Let me offer a defense(of sorts) of Alan Gordon [ducks and runs for cover]. In the union negotiations with which I am familiar, there is always one person on the union side of the table who behaves like a junkyard dog- snarling, snapping, teeth bared, looking very dangerous(if not slightly deranged). This is all done by design, to make the others on that side of the table look reasonable and accommodating by comparison even when they are making very little in the way of concessions. This part is usually carefully cast and scripted and allows for some improvisation since it is almost always typecast. I only know Gordon through his public pronouncements and through fourth and fifth hand impressions relayed by people that I am acquainted with. So I am only guessing in suggesting that he may be playing a role that he was assigned or that he chose himself, and is probably, by nature, very good at. If you have never been in one of these negotiating sessions, let me assure you that it is theater at its most extreme.

        • 16.1.1.1
          ML says:

          @ Jackoh: Agreed. Of course, it is theater with a purpose, which in this case built a “campaign that successfully undermined the Met’s obduracy” (Lebrecht).

          • ML says:

            Sorry. Didn’t mean to place this twice in same thread.

            Still, credit where credit is due to Alan Gordon, and to Lebrecht for accurately summing up what happened.

            Frankly, I was certain of the lockout.

    • 16.2
      armerjacquino says:

      So this is where he loses me. I am instinctively pro-union and I think the unions have a decent argument in this fight, but this is not something anyone involved in a union should say.

      I was, as mentioned in a previous thread, an usher for years. That was fifteen years ago. Two of my ushering colleagues are now two of the best known comedians in the UK. Another writes a prime-time TV series. Another has a Perrier Award. More recently, I was in a production at the National Theatre where one of the principals had been an usher three months before rehearsals started.

      Not that any of that matters, of course. Ushers don’t deserve decent treatment just because they may be prominent at some future date. They deserve it because they work for the Met. They have a duty of care to the audience. They have a right to negotiate the terms and conditions of their employment. And ‘not to be derogatory’ is as pathetic a disclaimer as ‘I’m not racist, but…’. Shame on Mr Gordon. His members deserve better.

      • 16.2.1
        steveac10 says:

        Despite my seemingly pro-management posts (and my union ushers, really? thoughts) I am pro union as well. I am a child of a steamfitter (who later in life moved on to management) and a high school teacher. My upbringing makes me reflexively pro union. That’s why Alan Gordon (and the powers that be at the musicians union) make my stomach churn. They make the unions look bad with their mud slinging, innuendo and vitriol (and that was before negotiations even started in Gordon’s case). There were reasons when I quit performing and moved on to the business world AGMA was the first membership I let lapse, because over 20 plus years of membership I received less than nothing. Alan Gordon was high on that list as well. He’s a bully, a blowhard and gives less than a shit about opera. He just wants the dues to keep flowing so he can collect his check.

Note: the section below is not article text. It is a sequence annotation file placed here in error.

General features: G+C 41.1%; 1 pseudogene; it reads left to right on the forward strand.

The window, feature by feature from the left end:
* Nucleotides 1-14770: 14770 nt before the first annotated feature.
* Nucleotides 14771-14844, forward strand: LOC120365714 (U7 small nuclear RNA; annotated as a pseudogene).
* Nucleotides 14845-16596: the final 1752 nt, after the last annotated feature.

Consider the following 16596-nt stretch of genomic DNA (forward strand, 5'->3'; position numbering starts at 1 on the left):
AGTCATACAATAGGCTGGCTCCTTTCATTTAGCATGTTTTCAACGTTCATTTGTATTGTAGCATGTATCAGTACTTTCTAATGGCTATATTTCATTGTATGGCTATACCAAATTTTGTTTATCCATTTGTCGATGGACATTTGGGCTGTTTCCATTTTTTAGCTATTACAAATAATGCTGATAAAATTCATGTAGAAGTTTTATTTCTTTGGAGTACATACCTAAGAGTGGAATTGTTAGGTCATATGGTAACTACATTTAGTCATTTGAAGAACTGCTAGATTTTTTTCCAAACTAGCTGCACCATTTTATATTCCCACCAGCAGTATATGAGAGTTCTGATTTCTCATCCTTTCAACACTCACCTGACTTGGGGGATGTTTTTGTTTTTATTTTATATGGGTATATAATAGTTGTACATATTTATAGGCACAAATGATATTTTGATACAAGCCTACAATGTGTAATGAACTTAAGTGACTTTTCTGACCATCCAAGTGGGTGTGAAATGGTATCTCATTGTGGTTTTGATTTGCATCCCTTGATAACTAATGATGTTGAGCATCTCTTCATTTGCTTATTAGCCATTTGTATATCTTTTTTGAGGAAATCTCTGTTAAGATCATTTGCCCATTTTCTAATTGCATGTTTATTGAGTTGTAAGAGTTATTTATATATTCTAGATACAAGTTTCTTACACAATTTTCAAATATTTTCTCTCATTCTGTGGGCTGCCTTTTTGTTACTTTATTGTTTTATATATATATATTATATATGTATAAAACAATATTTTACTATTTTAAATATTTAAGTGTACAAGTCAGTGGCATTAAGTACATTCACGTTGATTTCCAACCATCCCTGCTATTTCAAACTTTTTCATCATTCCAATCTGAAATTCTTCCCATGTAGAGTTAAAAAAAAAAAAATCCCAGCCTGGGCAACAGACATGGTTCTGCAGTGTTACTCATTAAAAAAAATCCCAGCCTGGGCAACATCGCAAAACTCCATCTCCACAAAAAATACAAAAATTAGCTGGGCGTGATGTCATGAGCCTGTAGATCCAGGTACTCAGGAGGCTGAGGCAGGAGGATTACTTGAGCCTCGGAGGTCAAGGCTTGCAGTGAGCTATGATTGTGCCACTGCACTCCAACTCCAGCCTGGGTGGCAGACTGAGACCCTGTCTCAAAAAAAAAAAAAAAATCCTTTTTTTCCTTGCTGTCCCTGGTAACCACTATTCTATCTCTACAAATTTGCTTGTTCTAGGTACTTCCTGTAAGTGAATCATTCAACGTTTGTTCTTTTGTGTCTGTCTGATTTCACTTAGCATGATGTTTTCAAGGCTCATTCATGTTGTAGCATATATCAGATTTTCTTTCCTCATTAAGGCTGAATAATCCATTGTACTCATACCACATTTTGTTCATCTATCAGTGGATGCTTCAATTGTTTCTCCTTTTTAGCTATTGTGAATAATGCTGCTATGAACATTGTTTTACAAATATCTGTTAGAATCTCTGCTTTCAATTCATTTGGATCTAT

• 16.2.1.1
          kashania says:

          It will surprise many that I’m pro-union on the whole. But my union sympathies are much stronger in a for-profit scenario. For me, things become more tricky in a non-profit context. Not that unions shouldn’t exist at non-profits. Of course they should. But some of the cornerstones of union thinking are detrimental to non-profits.

          Specifically in a performing arts organisation, when the company is losing money and its audience is dwindling, I think it’s wrong for the union to fight for every penny as if it’s dealing with a profitable corporation and try to get pay increases that well beyond what the company can afford.

          Another part of the union mind-set that doesn’t work for me in an arts setting is the rigidity of overtime pay. If a performance goes overtime by a single minute, orchestra, chorus and stage hands all get paid for am entire unit of overtime. That is just not reasonable, in my view. It’s socking it to “the man”, when the “the man” is a struggling not-for-profit organisation running deficits.

          BTW, I agree that Gordon could’ve easily said that ushers and performers are different without putting one group down.

          • armerjacquino says:

            Kash: Very reasonably put. But I am going to put a word in for overtime pay. Overtime in the arts is the reason that tech rehearsals don’t go on until 5am and restart at 9. You know what production weeks are like. Nobody is going to be the one to disagree if a director suggests working through the night. Overtime pay protects artistic standards by preventing willing people from working into the ground. It’s always a huge relief in a tech when the stage manager says ‘It’s 11pm, we have to stop’, and you know that you can get home and have your mandatory 11 hours away from the building before starting at ten the next morning. Overtime pay doesn’t empty pockets, if your SM crew knows what it’s doing: it enhances efficiency.